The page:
Get information on every U.S. Foundation with one search in FDO Quick Start. It’s free to register!  
Featured Jobs



What is 10 Percent of a Million Dollars?

Potential clients
sometimes ask if I can work on a commission basis: if the application is successful, I will get a percentage of the award. At first, it sounds like a win for everyone because the nonprofit does not spend any money on an unsuccessful application, while the grant professional has the potential to earn a far higher rate. What is 10 percent of a million dollars? Let me get my calculator.
This proposition may be tempting, but the grant professional must first understand whether commission-based grant writing is a win-win or a violation of bedrock ethical principles in our profession. Industry standards indicate the latter.

Four Good Reasons Not to Take Commissions

Commission- or percentage-based proposal development is considered a grave ethical lapse by the fundraising community. In their book Prepare for the GPC Exam, Annarino, et al. provide four good reasons not to do it:

  1. Most funders do not allow commissions.
  2. It encourages organizations to apply for grants for which they may not be ready.
  3. It encourages grant writers to prepare applications beyond their level of professional expertise.
  4. The commission does not reflect the amount of work in proposal development.

Foundations and government entities expect their funds to go to costs incurred in program delivery. Funding requests may include indirect costs, if allowed, such as rent or accounting systems. They may not, however, include prior fundraising costs. This is the first and foremost reason commission-based grant writing does not meet professional standards.

Commissions also encourage nonprofits to reach beyond what they can accomplish. If the agency cannot afford to pay a grant professional, it probably cannot afford the fundraising, operating, and financial systems necessary to deliver and report on the project outcomes! The converse is also true; commissions encourage inexperienced grant writers to take a gamble on an application they are not prepared or qualified to write.

Still not convinced? Could it be that grant writers are just fuddy-duddies, unwilling to encourage innovation and take risks? On the contrary, we love innovation but not on ethically shaky grounds. Our colleagues at Association of Fundraising Professionals (AFP) agree. AFP states percentage-based compensation can lead to putting self-interest over the organization's good, violating the self-inurement principle.

“By law, compensation based on skill, effort and time expended, remunerated by salary or fee, does not constitute personal inurement. Conversely, AFP believes that a commission or percentage based compensation or a finder's fee breaches the no-inurement principle and is, therefore, a violation of its Standards for six specific reasons.”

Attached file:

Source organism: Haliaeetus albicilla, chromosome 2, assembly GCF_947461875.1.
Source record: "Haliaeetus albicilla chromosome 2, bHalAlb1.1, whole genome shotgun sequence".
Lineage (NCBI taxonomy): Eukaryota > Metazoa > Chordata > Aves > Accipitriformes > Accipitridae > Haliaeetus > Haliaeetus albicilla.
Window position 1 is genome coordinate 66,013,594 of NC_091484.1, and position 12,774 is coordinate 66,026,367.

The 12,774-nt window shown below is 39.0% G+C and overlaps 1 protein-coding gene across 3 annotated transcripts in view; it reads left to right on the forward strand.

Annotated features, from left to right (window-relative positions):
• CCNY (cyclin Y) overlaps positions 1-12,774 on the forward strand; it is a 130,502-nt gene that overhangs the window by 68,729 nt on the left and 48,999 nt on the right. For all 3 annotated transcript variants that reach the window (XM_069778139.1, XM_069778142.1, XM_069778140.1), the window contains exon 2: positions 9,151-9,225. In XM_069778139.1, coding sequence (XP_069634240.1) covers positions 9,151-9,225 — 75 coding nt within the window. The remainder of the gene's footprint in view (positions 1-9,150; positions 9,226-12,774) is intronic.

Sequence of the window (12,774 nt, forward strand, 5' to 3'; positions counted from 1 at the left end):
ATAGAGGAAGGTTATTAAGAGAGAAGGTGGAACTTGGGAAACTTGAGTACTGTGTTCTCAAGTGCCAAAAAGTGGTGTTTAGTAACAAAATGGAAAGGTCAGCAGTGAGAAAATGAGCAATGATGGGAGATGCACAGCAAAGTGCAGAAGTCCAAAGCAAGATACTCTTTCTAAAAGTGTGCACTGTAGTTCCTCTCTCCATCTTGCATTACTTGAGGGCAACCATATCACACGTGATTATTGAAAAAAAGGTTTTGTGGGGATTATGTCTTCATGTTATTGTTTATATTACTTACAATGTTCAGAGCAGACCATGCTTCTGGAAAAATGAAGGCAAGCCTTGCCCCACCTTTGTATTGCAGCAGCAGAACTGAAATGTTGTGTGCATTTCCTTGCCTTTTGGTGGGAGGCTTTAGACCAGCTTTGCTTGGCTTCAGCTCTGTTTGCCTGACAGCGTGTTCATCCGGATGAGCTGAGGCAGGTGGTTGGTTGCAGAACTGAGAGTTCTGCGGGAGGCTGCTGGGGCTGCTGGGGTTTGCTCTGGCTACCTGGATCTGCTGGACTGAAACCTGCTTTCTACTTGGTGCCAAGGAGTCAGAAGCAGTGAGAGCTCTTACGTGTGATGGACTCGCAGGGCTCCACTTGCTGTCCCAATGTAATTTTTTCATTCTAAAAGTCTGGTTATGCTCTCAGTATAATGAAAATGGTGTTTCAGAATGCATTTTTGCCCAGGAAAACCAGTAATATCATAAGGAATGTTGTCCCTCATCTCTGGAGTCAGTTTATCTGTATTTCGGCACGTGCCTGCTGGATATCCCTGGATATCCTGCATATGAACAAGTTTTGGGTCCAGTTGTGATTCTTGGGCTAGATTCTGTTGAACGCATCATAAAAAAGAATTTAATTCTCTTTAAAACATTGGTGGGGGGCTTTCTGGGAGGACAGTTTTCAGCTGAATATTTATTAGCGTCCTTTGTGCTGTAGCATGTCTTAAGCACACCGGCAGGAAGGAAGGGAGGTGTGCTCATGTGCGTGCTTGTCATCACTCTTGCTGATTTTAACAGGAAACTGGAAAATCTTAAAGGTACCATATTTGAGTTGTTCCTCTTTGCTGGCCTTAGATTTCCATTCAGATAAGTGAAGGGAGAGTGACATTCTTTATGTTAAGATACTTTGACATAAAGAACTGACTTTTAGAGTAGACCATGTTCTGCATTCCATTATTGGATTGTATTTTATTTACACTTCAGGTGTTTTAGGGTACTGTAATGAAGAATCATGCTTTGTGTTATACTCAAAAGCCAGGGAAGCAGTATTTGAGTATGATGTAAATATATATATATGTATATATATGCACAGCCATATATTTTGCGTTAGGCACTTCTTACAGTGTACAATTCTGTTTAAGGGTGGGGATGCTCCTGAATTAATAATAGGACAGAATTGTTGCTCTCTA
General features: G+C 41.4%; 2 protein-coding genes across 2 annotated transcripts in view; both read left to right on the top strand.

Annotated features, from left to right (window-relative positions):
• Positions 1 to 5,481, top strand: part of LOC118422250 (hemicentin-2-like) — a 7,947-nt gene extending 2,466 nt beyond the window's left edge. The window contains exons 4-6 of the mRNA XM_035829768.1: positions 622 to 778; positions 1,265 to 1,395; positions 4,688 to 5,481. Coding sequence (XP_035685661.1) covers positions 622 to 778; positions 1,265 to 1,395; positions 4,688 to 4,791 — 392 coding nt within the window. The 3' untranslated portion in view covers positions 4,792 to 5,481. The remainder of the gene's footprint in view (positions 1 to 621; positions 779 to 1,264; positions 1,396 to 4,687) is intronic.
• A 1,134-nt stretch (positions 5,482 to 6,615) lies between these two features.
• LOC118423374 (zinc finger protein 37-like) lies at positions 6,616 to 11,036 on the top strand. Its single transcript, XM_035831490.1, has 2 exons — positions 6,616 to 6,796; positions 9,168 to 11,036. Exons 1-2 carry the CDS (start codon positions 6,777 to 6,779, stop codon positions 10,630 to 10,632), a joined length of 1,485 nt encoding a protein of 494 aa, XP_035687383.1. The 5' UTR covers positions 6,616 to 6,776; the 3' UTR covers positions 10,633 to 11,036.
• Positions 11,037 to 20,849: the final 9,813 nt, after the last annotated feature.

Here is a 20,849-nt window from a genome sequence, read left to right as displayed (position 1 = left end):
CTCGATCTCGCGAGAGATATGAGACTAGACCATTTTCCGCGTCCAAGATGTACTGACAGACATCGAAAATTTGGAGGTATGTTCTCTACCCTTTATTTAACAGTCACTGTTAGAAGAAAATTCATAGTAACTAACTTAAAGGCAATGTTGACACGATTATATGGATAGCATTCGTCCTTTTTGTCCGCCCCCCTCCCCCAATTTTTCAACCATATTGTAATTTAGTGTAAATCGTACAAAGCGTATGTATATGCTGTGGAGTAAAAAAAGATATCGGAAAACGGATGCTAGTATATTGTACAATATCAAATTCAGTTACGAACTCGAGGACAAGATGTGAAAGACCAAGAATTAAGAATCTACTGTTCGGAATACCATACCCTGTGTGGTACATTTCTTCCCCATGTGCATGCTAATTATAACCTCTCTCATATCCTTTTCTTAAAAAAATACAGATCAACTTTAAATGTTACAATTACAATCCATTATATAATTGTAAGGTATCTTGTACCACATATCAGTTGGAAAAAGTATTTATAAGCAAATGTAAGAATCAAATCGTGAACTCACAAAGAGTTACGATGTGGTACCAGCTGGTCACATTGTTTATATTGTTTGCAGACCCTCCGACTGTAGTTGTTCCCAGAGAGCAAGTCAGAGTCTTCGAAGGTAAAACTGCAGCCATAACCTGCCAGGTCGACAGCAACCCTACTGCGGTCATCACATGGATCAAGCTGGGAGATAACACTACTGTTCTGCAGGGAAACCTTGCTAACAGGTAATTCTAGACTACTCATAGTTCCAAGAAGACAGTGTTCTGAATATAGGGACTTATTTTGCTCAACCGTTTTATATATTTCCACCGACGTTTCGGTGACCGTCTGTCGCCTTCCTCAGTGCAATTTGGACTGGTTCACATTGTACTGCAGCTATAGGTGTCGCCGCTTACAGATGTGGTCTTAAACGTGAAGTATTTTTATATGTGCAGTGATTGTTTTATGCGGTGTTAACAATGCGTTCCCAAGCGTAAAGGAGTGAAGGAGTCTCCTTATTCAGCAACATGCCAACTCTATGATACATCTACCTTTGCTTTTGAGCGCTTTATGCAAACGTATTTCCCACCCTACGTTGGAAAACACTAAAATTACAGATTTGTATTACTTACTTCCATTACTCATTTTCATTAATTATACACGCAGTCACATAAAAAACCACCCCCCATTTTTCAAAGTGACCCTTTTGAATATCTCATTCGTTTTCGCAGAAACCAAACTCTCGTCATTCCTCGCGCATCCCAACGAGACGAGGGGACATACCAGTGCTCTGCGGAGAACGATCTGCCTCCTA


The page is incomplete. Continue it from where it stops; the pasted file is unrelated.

You can read the six reasons here, but know that winding down the road towards self-inurement (or even the potential for such self-dealing or appearance of impropriety) leads to a loss of mission focus and an irreparable loss of donor trust.

The Opportunity

On the positive side, we have the opportunity every day as grant professionals to help organizations move toward strategic, sustainable, and ethical operations. If someone has a great but small organization, let us write a capacity building grant. If they are not ready yet, we have organizational readiness materials that can help them lay the groundwork for future success. Taking the time and making an effort to produce sustainable results will pay off in the end!

Your Role as an Employee

The vast majority of grant professionals are employees working within the nonprofit. How do these principles apply to agency staff? While salaried employees will not face the dilemma of commission-based fundraising, the issues raised can be used to frame common fundraising questions. Does the organization have the capacity to implement the program? Are we applying strategically or “chasing dollars?” Is staff time being used effectively and efficiently? These questions will ultimately reduce staff burnout and help the organization be more successful in meeting its mission.

Arthur Davis, GPC is an experienced grant writer for human services, education, and workforce development nonprofits. Arthur learned grant writing while earning his MBA and Certificate in Nonprofit Management at Portland State University. Current clients include Urban League of Portland, Catholic Charities of Oregon, Big Brothers Big Sisters, Oregon Human Development Corporation, Oregon MESA, and Constructing Hope. He teaches for-credit and continuing education classes in grant writing at Portland Community College. He has extensive experience in capacity building applications and has presented locally and nationally on the subject. Arthur served as treasurer for Grant Professionals Association of Oregon & SW Washington for the past three years and currently serves as the conference planning and strategic relations coordinator.